Gunmen killed 11 people including military and local officials in northeastern Democratic Republic of Congo, officials said Sunday, an ambush attributed to a militia accused of a string of massacres.
Two vehicles coming from Bunia, the capital of Ituri province, were attacked Saturday at the village of Matete, Djugu territory administrator Adel Alingi Mokuba said."The death toll is 11, including the deputy territorial administrator in charge of economy and finance, three policemen and four soldiers," he told AFP.
The convoy was carrying "a former provincial deputy, an accountant, police officers and civilians who were savagely massacred", Ituri governor Jean Bamanisa said in a video posted online.
The governor warned the killers: "The army has not given up".
The attack was the latest attributed to an ethnic militia called CODECO, the Cooperative for the Development of the Congo.
On Friday, DR Congo's army said it had killed seven of the militia's fighters, which claims to defend the interests of the Lendu ethnic group. The Lendu are predominantly farmers who have historically clashed with the Hema community of traders and herders.
Ituri is one of several provinces gripped by militia violence in eastern DR Congo, a country the size of continental western Europe.More than 1,000 people, mostly civilians, have been killed in Ituri since December 2017, including 375 since March, according to the United Nations.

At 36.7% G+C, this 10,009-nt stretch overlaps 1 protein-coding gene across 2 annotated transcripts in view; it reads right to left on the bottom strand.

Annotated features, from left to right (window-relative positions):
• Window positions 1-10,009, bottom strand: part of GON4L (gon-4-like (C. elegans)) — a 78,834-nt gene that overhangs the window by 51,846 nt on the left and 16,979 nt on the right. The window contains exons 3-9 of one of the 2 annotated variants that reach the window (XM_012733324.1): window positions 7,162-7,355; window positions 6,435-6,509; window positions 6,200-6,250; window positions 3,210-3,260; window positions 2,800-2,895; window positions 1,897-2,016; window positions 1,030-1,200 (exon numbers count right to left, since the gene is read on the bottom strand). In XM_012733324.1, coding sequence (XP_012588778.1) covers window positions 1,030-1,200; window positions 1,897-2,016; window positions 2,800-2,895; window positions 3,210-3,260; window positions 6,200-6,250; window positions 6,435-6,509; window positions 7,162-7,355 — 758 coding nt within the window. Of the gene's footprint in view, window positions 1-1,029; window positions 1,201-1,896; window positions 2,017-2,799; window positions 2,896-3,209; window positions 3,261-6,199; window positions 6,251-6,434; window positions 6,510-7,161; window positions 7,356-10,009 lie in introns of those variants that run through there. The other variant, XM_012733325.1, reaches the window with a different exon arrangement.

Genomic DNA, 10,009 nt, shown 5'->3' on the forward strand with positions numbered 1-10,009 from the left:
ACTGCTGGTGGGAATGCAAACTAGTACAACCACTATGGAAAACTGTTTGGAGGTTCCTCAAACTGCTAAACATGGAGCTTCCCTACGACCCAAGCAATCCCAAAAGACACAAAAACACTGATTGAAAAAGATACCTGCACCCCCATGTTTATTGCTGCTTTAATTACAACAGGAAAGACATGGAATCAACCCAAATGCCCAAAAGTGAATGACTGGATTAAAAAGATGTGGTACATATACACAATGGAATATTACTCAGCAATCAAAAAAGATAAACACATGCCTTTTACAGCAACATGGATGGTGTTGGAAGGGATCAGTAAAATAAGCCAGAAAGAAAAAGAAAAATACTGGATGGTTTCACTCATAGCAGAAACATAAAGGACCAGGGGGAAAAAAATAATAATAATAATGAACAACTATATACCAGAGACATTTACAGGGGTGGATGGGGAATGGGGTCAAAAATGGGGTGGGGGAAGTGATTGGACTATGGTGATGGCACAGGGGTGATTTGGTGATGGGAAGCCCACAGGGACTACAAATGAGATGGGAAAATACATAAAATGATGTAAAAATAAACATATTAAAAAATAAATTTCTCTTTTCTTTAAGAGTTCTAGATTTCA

"These acts could constitute crimes within the jurisdiction of the International Criminal Court," ICC Prosecutor Fatou Bensouda warned on June 4.
'Slaughtering local residents'
The Office of the UN High Commissioner for Human Rights has accused CODECO and other Lendu fighters of pursuing "a strategy of slaughtering local residents -- mainly the Hema, but also the Alur -- since 2017" to control natural resources in the region.
Tens of thousands of people were killed in Hema-Lendu fighting between 1999 and 2003. The fighting resumed in 2017, for reasons that are not clear.
Just before Saturday's attack, a delegation of former militia leaders from the 1999-2003 conflict had arrived in Ituri on a peace mission at the request of President Felix Tshisekedi.
Among them was Mathieu Ngudjolo, who was prosecuted but acquitted by the ICC in 2015, Ituri governor Bamanisa told AFP.
Local media reported that Germain Katanga was also present. Katanga was released in March having served nearly 12 years after being convicted by the ICC of war crimes including attacks on civilians.
The European Union ambassador to DR Congo, Jean-Marc Chataigner, condemned attacks in Ituri and neighbouring North Kivu on Twitter, calling for support of the army and the UN mission deployed in DR Congo, MONUSCO, "to prevent (militias) from doing harm".